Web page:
Islamic extremists attack Christian village in Egypt, burn 80 homes

From Foreign Desk News

By Lisa Daftari

A mob of over a thousand Islamic extremists attacked a Christian village destroying property and setting the homes of over 80 families ablaze over rumors that a Coptic man was converting a home into a church.

The attacks, which took place June 17 in Egypt’s Qaryat Al-Bayda village, near Alexandria, left two Copts seriously injured and resulted in thousands of dollars' worth of damage, according to a Coptic activist.

"A great deal of fanatic Muslims gathered in front of the new house of my cousin," Mousa Zarif, a Christian who witnessed the events, told Christian advocacy group International Christian Concern.

“They were chanting slogans against us. Among these slogans were, ‘By no means shall there be a church here,’” Zarif said.

Naim Aziz, the Christian man who was building the house, told Daily News Egypt that he was constructing it for his son to live in and not for a church.

The mob first ransacked the home, destroying the construction materials and also attacked Aziz and his brother, who were both seriously injured.

The attackers then began chanting traditional Islamic afternoon prayer on loudspeakers aimed at Christian families in the village as they torched their cars and homes, even as police began to arrive, according to ICC.

During the attack, police arrested six Copts and six Muslim men.

“This is usual business for the Egyptian government in how they deal with sectarian violence,” Coptic activist Mina Abdelmalak told The Foreign Desk.

According to Abdelmalak, the police force Copts to reconcile with their attackers and by doing so, pressure these victims into surrendering their rights.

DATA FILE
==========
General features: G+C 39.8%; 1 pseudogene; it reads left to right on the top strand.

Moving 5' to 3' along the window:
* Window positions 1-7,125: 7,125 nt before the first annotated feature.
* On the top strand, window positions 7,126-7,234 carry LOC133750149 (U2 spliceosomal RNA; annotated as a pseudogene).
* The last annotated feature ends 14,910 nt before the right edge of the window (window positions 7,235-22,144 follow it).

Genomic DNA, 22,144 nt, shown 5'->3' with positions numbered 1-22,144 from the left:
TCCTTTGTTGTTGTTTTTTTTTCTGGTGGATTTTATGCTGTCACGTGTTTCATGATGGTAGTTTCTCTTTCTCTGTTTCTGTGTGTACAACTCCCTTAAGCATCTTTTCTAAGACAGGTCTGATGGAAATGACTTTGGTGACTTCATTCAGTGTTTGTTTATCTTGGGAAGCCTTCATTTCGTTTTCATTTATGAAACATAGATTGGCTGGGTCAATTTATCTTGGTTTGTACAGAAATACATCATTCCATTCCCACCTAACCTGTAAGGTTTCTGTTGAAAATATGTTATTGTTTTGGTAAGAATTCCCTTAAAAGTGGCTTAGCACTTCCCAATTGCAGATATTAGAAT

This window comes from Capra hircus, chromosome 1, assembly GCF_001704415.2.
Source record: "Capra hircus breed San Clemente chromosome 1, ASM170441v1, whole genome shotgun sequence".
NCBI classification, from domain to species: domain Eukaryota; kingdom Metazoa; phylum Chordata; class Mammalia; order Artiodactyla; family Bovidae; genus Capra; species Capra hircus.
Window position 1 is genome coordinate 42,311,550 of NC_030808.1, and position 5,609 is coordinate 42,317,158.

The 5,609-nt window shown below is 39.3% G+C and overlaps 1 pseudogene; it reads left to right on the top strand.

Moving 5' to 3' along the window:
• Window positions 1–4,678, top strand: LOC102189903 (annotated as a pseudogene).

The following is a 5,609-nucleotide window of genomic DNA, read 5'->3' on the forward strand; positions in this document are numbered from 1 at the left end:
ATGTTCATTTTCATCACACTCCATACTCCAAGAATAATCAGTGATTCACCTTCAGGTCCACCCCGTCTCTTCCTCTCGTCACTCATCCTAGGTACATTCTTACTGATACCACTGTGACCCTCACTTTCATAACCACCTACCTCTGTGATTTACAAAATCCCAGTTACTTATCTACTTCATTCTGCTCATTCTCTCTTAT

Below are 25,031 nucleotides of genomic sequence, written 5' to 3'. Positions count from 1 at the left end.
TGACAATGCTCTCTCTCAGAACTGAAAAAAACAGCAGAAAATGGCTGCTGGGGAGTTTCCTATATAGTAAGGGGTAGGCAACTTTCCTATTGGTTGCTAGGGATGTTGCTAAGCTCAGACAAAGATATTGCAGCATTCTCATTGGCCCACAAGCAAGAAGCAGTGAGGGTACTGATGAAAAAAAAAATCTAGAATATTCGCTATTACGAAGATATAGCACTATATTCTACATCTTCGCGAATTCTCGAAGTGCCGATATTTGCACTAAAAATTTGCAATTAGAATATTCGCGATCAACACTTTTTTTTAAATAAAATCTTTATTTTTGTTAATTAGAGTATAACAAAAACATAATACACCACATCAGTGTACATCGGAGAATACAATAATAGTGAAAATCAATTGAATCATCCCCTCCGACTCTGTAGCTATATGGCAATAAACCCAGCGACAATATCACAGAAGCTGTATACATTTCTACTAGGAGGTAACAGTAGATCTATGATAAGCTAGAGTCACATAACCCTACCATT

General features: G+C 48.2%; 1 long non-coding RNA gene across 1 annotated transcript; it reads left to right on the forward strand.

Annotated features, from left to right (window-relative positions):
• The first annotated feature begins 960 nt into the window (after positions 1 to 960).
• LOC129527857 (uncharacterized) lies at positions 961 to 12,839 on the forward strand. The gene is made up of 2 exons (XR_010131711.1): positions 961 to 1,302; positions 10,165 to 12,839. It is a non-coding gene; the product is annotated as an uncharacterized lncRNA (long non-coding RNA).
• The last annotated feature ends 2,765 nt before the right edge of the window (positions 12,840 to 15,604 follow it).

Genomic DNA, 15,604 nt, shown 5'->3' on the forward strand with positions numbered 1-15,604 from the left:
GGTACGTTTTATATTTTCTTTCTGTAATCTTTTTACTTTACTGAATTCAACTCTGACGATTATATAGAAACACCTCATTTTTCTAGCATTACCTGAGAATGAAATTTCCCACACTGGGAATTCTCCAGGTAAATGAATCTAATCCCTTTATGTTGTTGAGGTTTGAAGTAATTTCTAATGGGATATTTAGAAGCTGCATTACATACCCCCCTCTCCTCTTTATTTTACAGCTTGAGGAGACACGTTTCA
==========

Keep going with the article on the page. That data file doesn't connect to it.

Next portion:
“Ever since (President Abdel Fatah) Sisi came into power, you see an increase in the negative tone against Copts,” Abdelmalak said, admitting however that the number of incidents have not been as many as they were under President Mohamed Morsi’s Muslim Brotherhood government.

“Under Sisi the Coptic communities get protection from the military which then fuels sectarian attacks against Copts,” he said, adding that Egypt’s Christians have also been blamed for Sisi’s military coup because of their close ties with the army.

Just last month, Egypt’s Christians were victim to a similar attack condemned by President Sisi in which 300 Muslims looted and torched Christian homes in the south, and stripped a 70-year-old Christian woman naked after accusing her son of having an affair with a Muslim woman, according to Reuters.

President Sisi and other Muslim leaders have also spoken out about combating religious extremist ideology leading to incitement and sectarian violence.

“Under (President Hosni) Mubarak we didn’t have as many cases against Copts as we have under Sisi,” Abdelmalak said.

“I don’t think Sisi is personally pushing to marginalize Copts, but he’s not helping the situation either. He is living in denial about there even being a sectarian problem.”


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